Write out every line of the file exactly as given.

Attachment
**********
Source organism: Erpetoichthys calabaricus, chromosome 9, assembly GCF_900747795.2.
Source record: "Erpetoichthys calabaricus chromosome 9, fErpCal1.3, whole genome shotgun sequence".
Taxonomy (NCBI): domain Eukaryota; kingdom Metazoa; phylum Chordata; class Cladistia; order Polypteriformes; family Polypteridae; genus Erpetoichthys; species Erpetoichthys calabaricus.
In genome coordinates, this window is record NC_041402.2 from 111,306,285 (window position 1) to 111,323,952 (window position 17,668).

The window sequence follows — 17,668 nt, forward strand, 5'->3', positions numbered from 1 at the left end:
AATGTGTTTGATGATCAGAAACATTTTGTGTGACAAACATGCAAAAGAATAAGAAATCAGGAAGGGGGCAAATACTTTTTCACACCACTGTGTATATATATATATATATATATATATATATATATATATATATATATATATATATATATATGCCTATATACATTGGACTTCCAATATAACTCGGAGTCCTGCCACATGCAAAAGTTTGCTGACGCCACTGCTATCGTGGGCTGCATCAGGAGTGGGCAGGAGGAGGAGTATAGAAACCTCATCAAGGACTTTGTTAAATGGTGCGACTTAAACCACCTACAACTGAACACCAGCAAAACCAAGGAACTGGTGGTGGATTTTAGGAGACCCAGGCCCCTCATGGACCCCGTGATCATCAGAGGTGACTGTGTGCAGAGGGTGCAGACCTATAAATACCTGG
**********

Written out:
Source organism: Erpetoichthys calabaricus, chromosome 9, assembly GCF_900747795.2.
Source record: "Erpetoichthys calabaricus chromosome 9, fErpCal1.3, whole genome shotgun sequence".
Taxonomy (NCBI): domain Eukaryota; kingdom Metazoa; phylum Chordata; class Cladistia; order Polypteriformes; family Polypteridae; genus Erpetoichthys; species Erpetoichthys calabaricus.
In genome coordinates, this window is record NC_041402.2 from 111,306,285 (window position 1) to 111,323,952 (window position 17,668).

The window sequence follows — 17,668 nt, forward strand, 5'->3', positions numbered from 1 at the left end:
AATGTGTTTGATGATCAGAAACATTTTGTGTGACAAACATGCAAAAGAATAAGAAATCAGGAAGGGGGCAAATACTTTTTCACACCACTGTGTATATATATATATATATATATATATATATATATATATATATATATATATATATATATATGCCTATATACATTGGACTTCCAATATAACTCGGAGTCCTGCCACATGCAAAAGTTTGCTGACGCCACTGCTATCGTGGGCTGCATCAGGAGTGGGCAGGAGGAGGAGTATAGAAACCTCATCAAGGACTTTGTTAAATGGTGCGACTTAAACCACCTACAACTGAACACCAGCAAAACCAAGGAACTGGTGGTGGATTTTAGGAGACCCAGGCCCCTCATGGACCCCGTGATCATCAGAGGTGACTGTGTGCAGAGGGTGCAGACCTATAAATACCTGG